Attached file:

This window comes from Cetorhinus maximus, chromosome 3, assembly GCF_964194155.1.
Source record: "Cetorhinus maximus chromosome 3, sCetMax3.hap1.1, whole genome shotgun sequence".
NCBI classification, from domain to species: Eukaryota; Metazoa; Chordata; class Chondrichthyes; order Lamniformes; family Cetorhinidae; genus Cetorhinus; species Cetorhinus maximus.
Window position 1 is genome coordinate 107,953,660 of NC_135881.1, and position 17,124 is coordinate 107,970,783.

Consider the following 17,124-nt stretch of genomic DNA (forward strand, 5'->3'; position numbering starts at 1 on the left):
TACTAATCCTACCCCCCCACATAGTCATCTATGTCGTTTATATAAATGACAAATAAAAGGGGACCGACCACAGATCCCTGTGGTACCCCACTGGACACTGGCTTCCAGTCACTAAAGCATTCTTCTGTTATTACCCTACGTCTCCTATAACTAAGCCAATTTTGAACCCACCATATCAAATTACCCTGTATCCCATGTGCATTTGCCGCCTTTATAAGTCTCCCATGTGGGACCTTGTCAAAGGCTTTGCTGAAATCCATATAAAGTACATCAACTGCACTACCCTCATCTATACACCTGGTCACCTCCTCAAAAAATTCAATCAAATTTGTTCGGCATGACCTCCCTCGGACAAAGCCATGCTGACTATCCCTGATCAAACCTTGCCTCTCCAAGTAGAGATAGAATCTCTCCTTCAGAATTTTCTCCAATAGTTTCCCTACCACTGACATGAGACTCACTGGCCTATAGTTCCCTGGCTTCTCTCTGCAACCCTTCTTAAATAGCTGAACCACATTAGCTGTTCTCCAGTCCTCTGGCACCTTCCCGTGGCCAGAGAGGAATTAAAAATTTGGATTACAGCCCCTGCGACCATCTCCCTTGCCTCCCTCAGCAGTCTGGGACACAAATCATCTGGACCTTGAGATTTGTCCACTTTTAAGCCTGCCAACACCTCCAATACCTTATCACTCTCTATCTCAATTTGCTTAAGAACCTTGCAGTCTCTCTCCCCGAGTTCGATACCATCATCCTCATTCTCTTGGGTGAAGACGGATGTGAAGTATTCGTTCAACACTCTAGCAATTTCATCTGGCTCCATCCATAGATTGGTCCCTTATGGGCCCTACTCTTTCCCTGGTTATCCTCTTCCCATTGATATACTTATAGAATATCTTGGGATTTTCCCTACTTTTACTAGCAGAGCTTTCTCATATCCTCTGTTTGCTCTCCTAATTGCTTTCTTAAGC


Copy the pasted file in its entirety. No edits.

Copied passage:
This window comes from Cetorhinus maximus, chromosome 3, assembly GCF_964194155.1.
Source record: "Cetorhinus maximus chromosome 3, sCetMax3.hap1.1, whole genome shotgun sequence".
NCBI classification, from domain to species: Eukaryota; Metazoa; Chordata; class Chondrichthyes; order Lamniformes; family Cetorhinidae; genus Cetorhinus; species Cetorhinus maximus.
Window position 1 is genome coordinate 107,953,660 of NC_135881.1, and position 17,124 is coordinate 107,970,783.

Consider the following 17,124-nt stretch of genomic DNA (forward strand, 5'->3'; position numbering starts at 1 on the left):
TACTAATCCTACCCCCCCACATAGTCATCTATGTCGTTTATATAAATGACAAATAAAAGGGGACCGACCACAGATCCCTGTGGTACCCCACTGGACACTGGCTTCCAGTCACTAAAGCATTCTTCTGTTATTACCCTACGTCTCCTATAACTAAGCCAATTTTGAACCCACCATATCAAATTACCCTGTATCCCATGTGCATTTGCCGCCTTTATAAGTCTCCCATGTGGGACCTTGTCAAAGGCTTTGCTGAAATCCATATAAAGTACATCAACTGCACTACCCTCATCTATACACCTGGTCACCTCCTCAAAAAATTCAATCAAATTTGTTCGGCATGACCTCCCTCGGACAAAGCCATGCTGACTATCCCTGATCAAACCTTGCCTCTCCAAGTAGAGATAGAATCTCTCCTTCAGAATTTTCTCCAATAGTTTCCCTACCACTGACATGAGACTCACTGGCCTATAGTTCCCTGGCTTCTCTCTGCAACCCTTCTTAAATAGCTGAACCACATTAGCTGTTCTCCAGTCCTCTGGCACCTTCCCGTGGCCAGAGAGGAATTAAAAATTTGGATTACAGCCCCTGCGACCATCTCCCTTGCCTCCCTCAGCAGTCTGGGACACAAATCATCTGGACCTTGAGATTTGTCCACTTTTAAGCCTGCCAACACCTCCAATACCTTATCACTCTCTATCTCAATTTGCTTAAGAACCTTGCAGTCTCTCTCCCCGAGTTCGATACCATCATCCTCATTCTCTTGGGTGAAGACGGATGTGAAGTATTCGTTCAACACTCTAGCAATTTCATCTGGCTCCATCCATAGATTGGTCCCTTATGGGCCCTACTCTTTCCCTGGTTATCCTCTTCCCATTGATATACTTATAGAATATCTTGGGATTTTCCCTACTTTTACTAGCAGAGCTTTCTCATATCCTCTGTTTGCTCTCCTAATTGCTTTCTTAAGC